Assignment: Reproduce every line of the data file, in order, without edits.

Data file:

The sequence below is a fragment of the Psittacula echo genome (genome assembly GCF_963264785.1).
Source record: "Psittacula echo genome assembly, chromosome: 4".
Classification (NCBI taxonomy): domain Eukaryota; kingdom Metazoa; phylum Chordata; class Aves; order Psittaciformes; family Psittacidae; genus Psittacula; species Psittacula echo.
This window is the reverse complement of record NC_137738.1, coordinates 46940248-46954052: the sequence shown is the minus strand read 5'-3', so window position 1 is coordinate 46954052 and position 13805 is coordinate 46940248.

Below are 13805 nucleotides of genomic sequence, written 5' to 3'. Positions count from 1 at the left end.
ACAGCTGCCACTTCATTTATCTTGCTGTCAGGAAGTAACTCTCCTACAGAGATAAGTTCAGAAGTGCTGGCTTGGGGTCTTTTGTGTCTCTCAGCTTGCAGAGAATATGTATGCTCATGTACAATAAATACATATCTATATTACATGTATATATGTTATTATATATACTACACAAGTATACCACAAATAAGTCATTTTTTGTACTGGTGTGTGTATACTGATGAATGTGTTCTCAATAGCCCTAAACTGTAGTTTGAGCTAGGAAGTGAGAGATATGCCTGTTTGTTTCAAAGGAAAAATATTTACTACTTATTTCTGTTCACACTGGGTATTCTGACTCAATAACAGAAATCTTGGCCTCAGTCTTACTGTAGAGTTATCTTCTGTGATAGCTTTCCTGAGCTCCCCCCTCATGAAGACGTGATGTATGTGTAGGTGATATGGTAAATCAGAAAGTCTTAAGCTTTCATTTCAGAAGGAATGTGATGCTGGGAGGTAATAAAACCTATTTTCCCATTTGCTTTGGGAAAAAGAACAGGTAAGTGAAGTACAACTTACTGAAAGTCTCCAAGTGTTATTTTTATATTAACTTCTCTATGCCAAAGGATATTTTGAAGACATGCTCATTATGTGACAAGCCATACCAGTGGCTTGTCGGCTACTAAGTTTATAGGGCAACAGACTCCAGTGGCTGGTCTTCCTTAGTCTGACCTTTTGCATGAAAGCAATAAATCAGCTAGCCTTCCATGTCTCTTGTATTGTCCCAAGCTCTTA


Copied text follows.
The sequence below is a fragment of the Psittacula echo genome (genome assembly GCF_963264785.1).
Source record: "Psittacula echo genome assembly, chromosome: 4".
Classification (NCBI taxonomy): domain Eukaryota; kingdom Metazoa; phylum Chordata; class Aves; order Psittaciformes; family Psittacidae; genus Psittacula; species Psittacula echo.
This window is the reverse complement of record NC_137738.1, coordinates 46940248-46954052: the sequence shown is the minus strand read 5'-3', so window position 1 is coordinate 46954052 and position 13805 is coordinate 46940248.

Below are 13805 nucleotides of genomic sequence, written 5' to 3'. Positions count from 1 at the left end.
ACAGCTGCCACTTCATTTATCTTGCTGTCAGGAAGTAACTCTCCTACAGAGATAAGTTCAGAAGTGCTGGCTTGGGGTCTTTTGTGTCTCTCAGCTTGCAGAGAATATGTATGCTCATGTACAATAAATACATATCTATATTACATGTATATATGTTATTATATATACTACACAAGTATACCACAAATAAGTCATTTTTTGTACTGGTGTGTGTATACTGATGAATGTGTTCTCAATAGCCCTAAACTGTAGTTTGAGCTAGGAAGTGAGAGATATGCCTGTTTGTTTCAAAGGAAAAATATTTACTACTTATTTCTGTTCACACTGGGTATTCTGACTCAATAACAGAAATCTTGGCCTCAGTCTTACTGTAGAGTTATCTTCTGTGATAGCTTTCCTGAGCTCCCCCCTCATGAAGACGTGATGTATGTGTAGGTGATATGGTAAATCAGAAAGTCTTAAGCTTTCATTTCAGAAGGAATGTGATGCTGGGAGGTAATAAAACCTATTTTCCCATTTGCTTTGGGAAAAAGAACAGGTAAGTGAAGTACAACTTACTGAAAGTCTCCAAGTGTTATTTTTATATTAACTTCTCTATGCCAAAGGATATTTTGAAGACATGCTCATTATGTGACAAGCCATACCAGTGGCTTGTCGGCTACTAAGTTTATAGGGCAACAGACTCCAGTGGCTGGTCTTCCTTAGTCTGACCTTTTGCATGAAAGCAATAAATCAGCTAGCCTTCCATGTCTCTTGTATTGTCCCAAGCTCTTA